Presentation on theme: "Michael O’Connell Commissioner July 2011 Migrant People as Victims of Crime."— Presentation transcript:
Michael O’Connell Commissioner July 2011 Migrant People as Victims of Crime
What are the sources of victimisation? Fattah (1991) says victimisation can be divided into ‘six master categories’: » natural victimisation; » auto-victimisation (self-victimisation); » industrial/technological victimisation; » structural victimisation; » criminal victimisation; and » non-criminal victimisation.
Migrants & Crime -- Rhetoric v Reality ‘Crime and fear of crime are major issues in [societies] that help mould our cities and influence the qualities of life in both nations’. (Schneider & Kitchen 2002 p25) “Crime and fear of crime have increasingly been linked to immigration and immigrants.” (Collins 2005, p2)
VICTIMOLOGY Schneider (1982) says victimology is the ‘scientific study of victims and of process, origins, causes and consequences of victimisation’. Victimology as a science was first conceived by Mendelshom (1940; 1963) who proposed a new science that would be the ‘reverse’ of criminology. Instead of studying the criminal, the intended focus would be the ‘victimal’.
What is (Criminal) Victimology? Criminal victimology studies victims of crime: the extent, nature and causes of victimisation, its consequences for victims and the reactions of society. It can be viewed both as a fully-fledged academic social science and as a non-academic social movement (backed by some research) (O’Connell 2004, 2008). Scientific victimology shifts the emphasis from the offender to the victim. It covers the role of the victim in the dynamics of a crime, the development of victim typologies, explanations for victim- proneness, identifying victims’ needs as well as the impact and effects of crime on victims, preventing victimisation and alleviating fear of crime (O’Connell 2005).
Recent areas of interest in Criminal Victimology New attention on particular groups of victims: Sexually abused/misused children & adult survivors of such abuse Domestic & family violence (e.g. abuse of elderly and among minorities (such as migrant families) Foreigners / tourists (e.g. migrant workers) Hate crime (such as racially motivated against migrants) Organized crime & transnational crime (e.g. human trafficking & people snuggling) Terrorism Crimes against humanity (e.g. war crimes)
What is a crime? Crime, says van Ness (1986, p3): … is not simply an incident which begins a contest between the State and a defendant, between a prosecutor and a [defence counsel]... Crime is first of all an encounter between a victim and an offender. It is an unexpected personal crisis in the life of one person brought on by another …
What is a crime? According to the famous ‘common law’ jurist, Blackstone there are two victims when a crime happens: The Person who suffers harm The State
Who is a migrant? "any person who lives temporarily or permanently in a country where he or she was not born, and has acquired some significant social ties to this country." (Migration & Integration, no date) Who is a migrant worker? migrant worker as a "person who is to be engaged, is engaged or has been engaged in a remunerated activity in a State of which he or she is not a national." (UN Convention on Rights of Migrants 1993)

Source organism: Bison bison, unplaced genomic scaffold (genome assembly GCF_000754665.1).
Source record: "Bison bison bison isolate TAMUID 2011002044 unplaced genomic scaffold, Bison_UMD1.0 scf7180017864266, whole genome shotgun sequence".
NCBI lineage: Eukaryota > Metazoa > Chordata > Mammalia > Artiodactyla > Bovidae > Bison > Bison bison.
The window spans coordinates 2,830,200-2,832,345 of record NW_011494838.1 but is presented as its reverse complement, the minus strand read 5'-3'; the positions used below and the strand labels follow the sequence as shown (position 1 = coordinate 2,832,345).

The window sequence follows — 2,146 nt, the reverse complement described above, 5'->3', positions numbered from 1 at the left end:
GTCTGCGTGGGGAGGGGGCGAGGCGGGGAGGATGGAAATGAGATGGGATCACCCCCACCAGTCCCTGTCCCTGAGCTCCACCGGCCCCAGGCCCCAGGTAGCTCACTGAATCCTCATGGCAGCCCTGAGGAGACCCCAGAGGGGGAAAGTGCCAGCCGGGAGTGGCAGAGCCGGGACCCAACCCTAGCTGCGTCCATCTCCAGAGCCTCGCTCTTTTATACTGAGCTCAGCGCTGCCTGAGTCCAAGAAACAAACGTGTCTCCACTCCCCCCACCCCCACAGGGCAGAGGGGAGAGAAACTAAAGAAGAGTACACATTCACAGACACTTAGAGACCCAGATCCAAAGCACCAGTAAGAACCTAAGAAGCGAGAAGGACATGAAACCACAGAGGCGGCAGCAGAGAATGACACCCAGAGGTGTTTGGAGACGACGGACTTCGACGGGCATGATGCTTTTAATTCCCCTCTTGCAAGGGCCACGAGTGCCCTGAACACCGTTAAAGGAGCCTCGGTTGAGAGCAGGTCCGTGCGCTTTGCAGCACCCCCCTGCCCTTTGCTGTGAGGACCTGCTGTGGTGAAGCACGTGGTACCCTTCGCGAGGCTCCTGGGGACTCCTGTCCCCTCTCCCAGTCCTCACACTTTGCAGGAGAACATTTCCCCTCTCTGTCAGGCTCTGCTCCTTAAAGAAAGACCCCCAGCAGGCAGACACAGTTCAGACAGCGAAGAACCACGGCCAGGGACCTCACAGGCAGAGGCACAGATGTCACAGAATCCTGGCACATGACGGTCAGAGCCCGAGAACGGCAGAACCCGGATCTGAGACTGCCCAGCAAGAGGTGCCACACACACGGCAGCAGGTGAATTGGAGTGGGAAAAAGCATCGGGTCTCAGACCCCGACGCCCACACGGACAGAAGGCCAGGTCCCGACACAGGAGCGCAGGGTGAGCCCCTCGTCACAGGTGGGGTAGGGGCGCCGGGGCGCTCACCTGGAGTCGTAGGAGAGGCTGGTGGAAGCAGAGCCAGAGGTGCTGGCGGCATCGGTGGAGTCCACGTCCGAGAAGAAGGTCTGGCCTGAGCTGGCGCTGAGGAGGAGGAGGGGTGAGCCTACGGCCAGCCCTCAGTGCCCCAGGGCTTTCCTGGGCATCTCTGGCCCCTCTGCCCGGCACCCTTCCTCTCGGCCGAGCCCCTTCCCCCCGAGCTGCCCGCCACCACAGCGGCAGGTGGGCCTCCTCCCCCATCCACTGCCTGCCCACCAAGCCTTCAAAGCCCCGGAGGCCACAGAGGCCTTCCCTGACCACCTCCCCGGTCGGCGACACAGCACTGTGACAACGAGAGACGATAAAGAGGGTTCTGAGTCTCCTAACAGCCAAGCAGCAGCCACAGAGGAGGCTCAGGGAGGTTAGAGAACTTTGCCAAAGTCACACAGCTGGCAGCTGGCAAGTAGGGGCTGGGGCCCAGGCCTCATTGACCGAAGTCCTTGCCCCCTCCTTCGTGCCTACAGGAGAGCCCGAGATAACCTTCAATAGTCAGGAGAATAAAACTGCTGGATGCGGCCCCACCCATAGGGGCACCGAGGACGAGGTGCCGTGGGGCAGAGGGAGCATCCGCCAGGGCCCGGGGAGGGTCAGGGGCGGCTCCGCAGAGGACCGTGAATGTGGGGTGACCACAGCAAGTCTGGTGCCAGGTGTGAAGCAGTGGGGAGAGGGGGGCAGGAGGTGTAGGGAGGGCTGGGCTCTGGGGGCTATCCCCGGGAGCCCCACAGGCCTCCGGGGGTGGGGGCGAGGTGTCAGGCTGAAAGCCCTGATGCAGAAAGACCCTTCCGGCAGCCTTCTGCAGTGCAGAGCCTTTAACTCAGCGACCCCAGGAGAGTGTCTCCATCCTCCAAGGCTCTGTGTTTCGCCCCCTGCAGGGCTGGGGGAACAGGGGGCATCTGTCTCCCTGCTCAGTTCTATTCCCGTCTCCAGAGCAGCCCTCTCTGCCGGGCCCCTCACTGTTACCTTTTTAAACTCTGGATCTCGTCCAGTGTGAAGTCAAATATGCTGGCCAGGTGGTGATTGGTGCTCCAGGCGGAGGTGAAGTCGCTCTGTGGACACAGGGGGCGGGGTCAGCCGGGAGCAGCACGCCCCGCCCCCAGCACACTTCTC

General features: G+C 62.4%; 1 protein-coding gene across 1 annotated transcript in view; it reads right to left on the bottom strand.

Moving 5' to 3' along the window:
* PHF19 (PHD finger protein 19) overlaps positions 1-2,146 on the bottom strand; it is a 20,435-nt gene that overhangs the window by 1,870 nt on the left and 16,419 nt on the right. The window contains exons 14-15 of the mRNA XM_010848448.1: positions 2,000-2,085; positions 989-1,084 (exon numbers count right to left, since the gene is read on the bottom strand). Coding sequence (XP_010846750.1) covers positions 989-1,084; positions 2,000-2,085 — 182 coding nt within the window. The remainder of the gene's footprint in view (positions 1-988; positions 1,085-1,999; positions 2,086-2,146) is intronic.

Who is a migrant (broader definition)? Persons who are outside the territory of the State of which their are nationals or citizens, are not subject to its legal protection and are in the territory of another State; Persons who do not enjoy the general legal recognition of rights which is inherent in the granting by the host State of the status of refugee, naturalised person or of similar status; Persons who do not enjoy either general legal protection of their fundamental rights by virtue of diplomatic agreements, visas or other agreements (Pizarro (Commission on Human Rights) 2002)
Classifications of migrant people Temporary labour migrants (also known as guest workers or overseas contract workers) Highly skilled and business migrants (usually enter via immigration programmes) Irregular migrants (ie undocumented or illegal migrants) Forced migration (eg refugees, asylum seekers, people forced to move due to environmental disaster) Family members (or family reunion / family reunification migrants) Return migrants (ie people who return to country of origin after period elsewhere) (Castles 2002)
Criminal Victimology & Migrant People as Crime Victims A very basic explanation: Criminal victimology in this context is the study of migrant people are victims of crime, but it is also the study of how crime impacts these victims. Criminal victimology requires a thorough review of these victims characteristics including social, financial, and health.
Development of Criminal Victimology The victim Contributor to criminal events (precipitation; life-style; situational) Data on the crime situation (dark figure; multiple victimisation; repeat victimisation) Actor in social control (‘gate keeper’ of criminal justice (reasons for reporting crime)) Impact of crime (e.g. effects & consequences) Fear of crime (including effects) Victims’ needs and expectations (victim assistance & victims’ rights)
General observation on migrant people as victims of crime Migrant people confront many challenges integrating into a new country (e.g. Australia), especially if their language, skin colour, religion or cultural practices distinguishes them from mainstream society Von Hentig (1948) suggested belonging to a minority group was a ‘socio-demographic’ characteristic that might increase a person’s vulnerability to becoming a victim of crime